Are humans hardwired for violence? Do we always know violence when we see it? Why are values often considered as positive –such as loyalty, solidarity or patriotism—so often involved in the spread of violence? What alternatives work, and when? This course sets out to respond to these questions, by examining the nature, function and meaning of violence in different cultural contexts, as well as the strategies that societies and individuals have developed to manage or transcend violence. The topics to be covered include studies of the management of violence in “feuding” societies, responses to poverty and other forms of structural violence, the logic of terrorism, and the philosophy of non-violence. While the class readings will be global in scope, we will also address the place of violence in the contemporary world, especially with regard to questions of imperialism, neoliberalism, gender stereotypes and racism that arise in particular out of international relations this century.
Pers 2001: Youth Cultures
We are often told that “young people today” are apathetic – fundamentally uninterested in the world around them. This course will question that commonsense understanding through the interrogation of youth identities in various cultural and national contexts. In order to do so, we will first analyze the category “youth” to understand the ways in which such categories carry a whole host of assumptions involving the young/adult binary. In order to analyze these questions specifically, we will focus on five specific (mythic) identifiers commonly attached to youth: INNOCENT, PASSIVE, OUT-OF-CONTROL, DANGEROUS, and APATHETIC. Through studying texts by and about youth, this course inquires into the ways youth learn to negotiate social, political, and economic situations, including ways youth resist oppressive structures and work for social change.
Pers 2002 Scientific Perspectives on Global Problems
Examines scientific approaches to important issues on the environment, public health, or technology. Some of the recent offerings include Business and Technology, Drug Use and Abuse, Aggression and Violence, Environmental Impact on Health, Comparative Policy Analysis of Health Care Systems, and Crisis, Leadership, and Public Policy.
Pers 2002: Brain, Self, and Society
Over the past two decades progress in the mind sciences – psychology, neuroscience, and behavioral genetics – has re-shaped many of our views about our selves. For instance, the role of nature and culture in shaping who we are, what choices we make, and what things we do. Our expanding knowledge of the brain not only provides insight into why we do what we do, but also how others can influence our consumer choices and political views. By studying the brain we gain a new understanding of its connection to the mind, romantic love, affection, happiness, beauty, sexuality, gender, empathy, memory, morality, responsibility, pain, mental illness, and more. Finally, new brain modification techniques are promising better ways to treat mental disorders, to help people recover from stroke and traumatic brain injury, to reduce criminal recidivism, and to improve our ability to think, learn, and remember.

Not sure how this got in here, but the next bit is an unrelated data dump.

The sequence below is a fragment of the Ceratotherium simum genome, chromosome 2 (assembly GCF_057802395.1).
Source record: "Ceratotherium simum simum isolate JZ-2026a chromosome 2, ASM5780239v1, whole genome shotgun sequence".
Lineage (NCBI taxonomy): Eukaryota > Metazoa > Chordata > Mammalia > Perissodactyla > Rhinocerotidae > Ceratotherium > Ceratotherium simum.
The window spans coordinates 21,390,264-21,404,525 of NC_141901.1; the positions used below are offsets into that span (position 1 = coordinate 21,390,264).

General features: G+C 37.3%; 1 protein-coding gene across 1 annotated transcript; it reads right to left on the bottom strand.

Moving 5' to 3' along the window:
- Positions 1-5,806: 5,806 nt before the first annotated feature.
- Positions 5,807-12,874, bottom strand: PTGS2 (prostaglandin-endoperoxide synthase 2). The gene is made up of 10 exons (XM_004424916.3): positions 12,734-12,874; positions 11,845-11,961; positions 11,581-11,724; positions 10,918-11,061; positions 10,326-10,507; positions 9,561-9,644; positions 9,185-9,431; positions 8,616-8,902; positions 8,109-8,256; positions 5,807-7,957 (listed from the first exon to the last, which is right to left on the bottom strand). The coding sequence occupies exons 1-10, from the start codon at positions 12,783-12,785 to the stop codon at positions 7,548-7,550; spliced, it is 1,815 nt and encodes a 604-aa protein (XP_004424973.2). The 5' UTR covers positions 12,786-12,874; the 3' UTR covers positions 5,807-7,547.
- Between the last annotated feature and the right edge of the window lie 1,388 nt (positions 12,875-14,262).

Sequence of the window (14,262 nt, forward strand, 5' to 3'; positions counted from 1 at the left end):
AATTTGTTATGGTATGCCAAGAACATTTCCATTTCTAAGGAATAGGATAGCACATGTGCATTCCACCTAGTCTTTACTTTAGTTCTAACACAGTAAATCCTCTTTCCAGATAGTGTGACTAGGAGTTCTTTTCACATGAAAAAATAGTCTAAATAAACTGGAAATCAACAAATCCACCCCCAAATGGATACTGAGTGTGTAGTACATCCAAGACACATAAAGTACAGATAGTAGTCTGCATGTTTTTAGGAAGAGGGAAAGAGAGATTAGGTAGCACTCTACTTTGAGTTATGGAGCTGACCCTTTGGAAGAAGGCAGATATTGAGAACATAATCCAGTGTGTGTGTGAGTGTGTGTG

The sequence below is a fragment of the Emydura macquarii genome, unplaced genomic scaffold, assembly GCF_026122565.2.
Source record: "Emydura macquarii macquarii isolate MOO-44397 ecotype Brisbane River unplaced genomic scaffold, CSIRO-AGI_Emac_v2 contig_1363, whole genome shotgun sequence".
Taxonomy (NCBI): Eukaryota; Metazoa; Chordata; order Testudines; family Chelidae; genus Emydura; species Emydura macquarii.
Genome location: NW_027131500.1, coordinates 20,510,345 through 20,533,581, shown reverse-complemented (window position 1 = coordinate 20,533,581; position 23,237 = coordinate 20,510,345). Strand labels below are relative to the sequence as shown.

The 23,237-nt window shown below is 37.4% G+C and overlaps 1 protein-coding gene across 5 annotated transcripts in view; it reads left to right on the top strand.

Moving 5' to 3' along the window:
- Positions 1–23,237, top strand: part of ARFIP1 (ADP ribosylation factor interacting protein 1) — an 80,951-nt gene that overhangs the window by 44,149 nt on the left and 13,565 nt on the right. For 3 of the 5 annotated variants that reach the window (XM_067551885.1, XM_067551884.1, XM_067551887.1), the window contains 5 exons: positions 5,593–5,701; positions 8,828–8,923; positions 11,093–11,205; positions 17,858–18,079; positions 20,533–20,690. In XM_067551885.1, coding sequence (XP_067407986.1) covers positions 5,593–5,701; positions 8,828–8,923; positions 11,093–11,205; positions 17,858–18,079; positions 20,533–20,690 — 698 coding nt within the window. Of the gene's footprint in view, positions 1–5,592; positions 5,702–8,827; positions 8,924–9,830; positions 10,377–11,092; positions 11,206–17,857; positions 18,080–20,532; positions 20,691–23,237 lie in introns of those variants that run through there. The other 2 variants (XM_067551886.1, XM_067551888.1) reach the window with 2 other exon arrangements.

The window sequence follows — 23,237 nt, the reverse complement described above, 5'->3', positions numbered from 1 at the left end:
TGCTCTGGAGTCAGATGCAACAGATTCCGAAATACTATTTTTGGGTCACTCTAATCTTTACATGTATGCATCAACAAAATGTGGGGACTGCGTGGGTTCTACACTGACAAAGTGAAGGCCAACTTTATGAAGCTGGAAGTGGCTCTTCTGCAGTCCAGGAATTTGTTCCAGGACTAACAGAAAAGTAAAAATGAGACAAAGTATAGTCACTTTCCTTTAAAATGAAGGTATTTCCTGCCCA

Pers 2002: Cities and Transportation in World Perspective
This course explores cities (pre-industrial and modern) as the focus for technological, social, and environmental issues. The influence of transportation technology is highlighted in cities at different times and places around the world. This class is meant to introduce students to important questions that guide urban policy and development across different cultures. Thinking about highways, transit, airport, bicycle and pedestrian facilities, and rethinking local or indigenous approaches are part of this exploration. Different locations generate different issues and demand different solutions.
Pers 2002: Health and Society
This course will explore non-technical aspects of health care from the perspectives of diverse cultural backgrounds. The overall goal of the course is to improve the cultural understanding and knowledge (cultural competence) of students relative to health care in predominately western and eastern cultures. Develop a perspective of the complex health care needs of individuals and families of different social, cultural and ethnic backgrounds. Compare and contrast allopathic health care practices with complementary and alternative health care practices.
Pers 2002: Social Innovation & Enterprise for Global Problems
Today’s global problems require innovative solutions from individuals, nonprofits, businesses and governments. This course introduces students to the strategies and processes of social innovation and how each of these sectors contributes to solving persistent global problems. Its focus, however, is the social enterprise as a vehicle for positive social change. Social entrepreneurship is a growing movement in the nonprofit and business sectors that couples the resources generated by business activities with the social ambitions of nonprofit organizations. Students in the class will be exposed to the skills and knowledge necessary to work in and build either a for-profit business with a social benefit or a nonprofit organization with a revenue-generating social venture.
Pers 2002: White Collar Crime
We will look at the various types of white collar offending in several fields. The impact that white-collar crime has on the lives of all citizens will be discussed, as will its prevalence in the United States. We will talk about why such offenses are difficult to prosecute. Technology, globalization, and social change will also play major roles in class discussions, as will race, gender, and socioeconomic status.
Pers 2003 Perspectives on Human Expression
Examines the human condition, how people have expressed themselves through the arts and humanities, and how such representations have had broad historical and/or contemporary impact. (course will be effective starting fall 2016)